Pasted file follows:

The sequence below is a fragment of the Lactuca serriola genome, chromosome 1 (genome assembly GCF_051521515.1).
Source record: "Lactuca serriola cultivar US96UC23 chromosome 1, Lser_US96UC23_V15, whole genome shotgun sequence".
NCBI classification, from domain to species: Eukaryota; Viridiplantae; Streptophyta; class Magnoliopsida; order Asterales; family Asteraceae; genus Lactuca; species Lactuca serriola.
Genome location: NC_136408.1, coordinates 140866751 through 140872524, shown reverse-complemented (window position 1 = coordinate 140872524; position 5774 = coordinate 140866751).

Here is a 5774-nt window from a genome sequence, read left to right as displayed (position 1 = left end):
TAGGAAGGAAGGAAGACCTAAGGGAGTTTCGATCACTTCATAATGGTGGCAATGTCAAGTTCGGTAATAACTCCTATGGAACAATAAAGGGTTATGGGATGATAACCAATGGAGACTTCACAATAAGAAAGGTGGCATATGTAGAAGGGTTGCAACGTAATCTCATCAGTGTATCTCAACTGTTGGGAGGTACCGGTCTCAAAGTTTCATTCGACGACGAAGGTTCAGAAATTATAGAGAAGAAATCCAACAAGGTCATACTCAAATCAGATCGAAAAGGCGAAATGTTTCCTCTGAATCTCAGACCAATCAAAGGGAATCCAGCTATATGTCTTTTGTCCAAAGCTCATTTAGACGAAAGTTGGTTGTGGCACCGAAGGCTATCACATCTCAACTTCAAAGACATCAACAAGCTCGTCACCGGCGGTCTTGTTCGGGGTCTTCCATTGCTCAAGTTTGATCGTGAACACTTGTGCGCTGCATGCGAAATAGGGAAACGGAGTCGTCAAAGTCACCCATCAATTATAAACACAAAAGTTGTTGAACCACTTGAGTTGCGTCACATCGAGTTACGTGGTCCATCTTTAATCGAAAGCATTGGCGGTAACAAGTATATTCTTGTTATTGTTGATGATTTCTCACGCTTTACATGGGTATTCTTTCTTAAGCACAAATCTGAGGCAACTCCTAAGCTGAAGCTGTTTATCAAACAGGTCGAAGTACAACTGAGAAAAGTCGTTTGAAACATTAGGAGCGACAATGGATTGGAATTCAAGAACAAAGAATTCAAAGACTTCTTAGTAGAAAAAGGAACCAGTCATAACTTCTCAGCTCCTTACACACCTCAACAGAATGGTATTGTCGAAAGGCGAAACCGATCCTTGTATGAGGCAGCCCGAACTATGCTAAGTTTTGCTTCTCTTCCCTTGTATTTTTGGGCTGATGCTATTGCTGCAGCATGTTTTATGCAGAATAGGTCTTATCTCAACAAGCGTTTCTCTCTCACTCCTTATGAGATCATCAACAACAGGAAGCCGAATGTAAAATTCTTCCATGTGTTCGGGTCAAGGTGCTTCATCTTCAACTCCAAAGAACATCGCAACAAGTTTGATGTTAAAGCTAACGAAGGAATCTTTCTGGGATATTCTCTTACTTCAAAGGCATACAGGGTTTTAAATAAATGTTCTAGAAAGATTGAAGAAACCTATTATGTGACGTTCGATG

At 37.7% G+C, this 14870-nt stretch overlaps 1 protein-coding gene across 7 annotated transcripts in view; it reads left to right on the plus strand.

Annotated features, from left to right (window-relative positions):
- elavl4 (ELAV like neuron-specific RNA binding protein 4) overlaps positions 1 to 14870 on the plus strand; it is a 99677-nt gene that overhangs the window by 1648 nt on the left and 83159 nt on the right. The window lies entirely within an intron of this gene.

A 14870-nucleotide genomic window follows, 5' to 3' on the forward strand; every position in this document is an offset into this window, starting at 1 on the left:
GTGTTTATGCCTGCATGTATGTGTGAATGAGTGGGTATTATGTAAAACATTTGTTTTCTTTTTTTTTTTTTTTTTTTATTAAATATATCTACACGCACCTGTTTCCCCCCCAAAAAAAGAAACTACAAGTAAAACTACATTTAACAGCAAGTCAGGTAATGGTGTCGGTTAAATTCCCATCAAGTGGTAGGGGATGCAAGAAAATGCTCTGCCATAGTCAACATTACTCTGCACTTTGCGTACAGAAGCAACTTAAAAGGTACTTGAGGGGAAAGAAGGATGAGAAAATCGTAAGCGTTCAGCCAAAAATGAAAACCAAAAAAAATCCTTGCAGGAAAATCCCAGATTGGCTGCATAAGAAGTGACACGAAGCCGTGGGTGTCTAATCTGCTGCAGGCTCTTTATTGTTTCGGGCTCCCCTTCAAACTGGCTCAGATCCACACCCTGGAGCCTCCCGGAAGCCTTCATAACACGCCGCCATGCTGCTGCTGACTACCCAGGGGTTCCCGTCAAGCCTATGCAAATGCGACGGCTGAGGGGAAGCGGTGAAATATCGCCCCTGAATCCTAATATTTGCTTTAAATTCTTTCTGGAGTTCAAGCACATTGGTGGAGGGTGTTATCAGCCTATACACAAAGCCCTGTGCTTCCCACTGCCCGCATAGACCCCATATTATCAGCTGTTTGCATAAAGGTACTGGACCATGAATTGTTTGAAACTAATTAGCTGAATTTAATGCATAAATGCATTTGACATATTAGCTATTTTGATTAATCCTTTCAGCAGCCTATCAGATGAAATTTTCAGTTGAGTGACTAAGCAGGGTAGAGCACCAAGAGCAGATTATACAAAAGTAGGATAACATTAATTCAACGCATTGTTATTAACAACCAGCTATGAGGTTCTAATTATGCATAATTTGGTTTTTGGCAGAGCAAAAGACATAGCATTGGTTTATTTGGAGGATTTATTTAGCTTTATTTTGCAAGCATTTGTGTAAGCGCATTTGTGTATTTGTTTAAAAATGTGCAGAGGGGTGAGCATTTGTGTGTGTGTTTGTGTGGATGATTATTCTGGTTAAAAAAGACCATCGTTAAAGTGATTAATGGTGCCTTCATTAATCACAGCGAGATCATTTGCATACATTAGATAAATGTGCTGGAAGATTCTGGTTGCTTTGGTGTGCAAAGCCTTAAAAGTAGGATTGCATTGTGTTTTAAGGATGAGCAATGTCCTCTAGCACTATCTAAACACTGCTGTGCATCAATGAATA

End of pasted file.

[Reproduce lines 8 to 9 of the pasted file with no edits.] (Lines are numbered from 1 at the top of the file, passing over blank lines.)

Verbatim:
Annotated features, from left to right (window-relative positions):
- elavl4 (ELAV like neuron-specific RNA binding protein 4) overlaps positions 1 to 14870 on the plus strand; it is a 99677-nt gene that overhangs the window by 1648 nt on the left and 83159 nt on the right. The window lies entirely within an intron of this gene.